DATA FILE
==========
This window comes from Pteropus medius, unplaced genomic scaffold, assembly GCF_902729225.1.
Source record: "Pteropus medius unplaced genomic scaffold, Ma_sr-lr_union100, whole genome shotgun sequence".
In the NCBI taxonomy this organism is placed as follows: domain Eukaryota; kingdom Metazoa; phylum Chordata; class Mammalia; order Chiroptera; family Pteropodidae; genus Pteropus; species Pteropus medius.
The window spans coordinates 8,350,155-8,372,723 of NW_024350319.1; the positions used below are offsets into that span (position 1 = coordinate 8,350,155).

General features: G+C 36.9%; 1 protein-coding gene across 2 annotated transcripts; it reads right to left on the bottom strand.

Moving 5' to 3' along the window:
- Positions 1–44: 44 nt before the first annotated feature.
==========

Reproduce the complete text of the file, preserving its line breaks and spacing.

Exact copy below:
This window comes from Pteropus medius, unplaced genomic scaffold, assembly GCF_902729225.1.
Source record: "Pteropus medius unplaced genomic scaffold, Ma_sr-lr_union100, whole genome shotgun sequence".
In the NCBI taxonomy this organism is placed as follows: domain Eukaryota; kingdom Metazoa; phylum Chordata; class Mammalia; order Chiroptera; family Pteropodidae; genus Pteropus; species Pteropus medius.
The window spans coordinates 8,350,155-8,372,723 of NW_024350319.1; the positions used below are offsets into that span (position 1 = coordinate 8,350,155).

General features: G+C 36.9%; 1 protein-coding gene across 2 annotated transcripts; it reads right to left on the bottom strand.

Moving 5' to 3' along the window:
- Positions 1–44: 44 nt before the first annotated feature.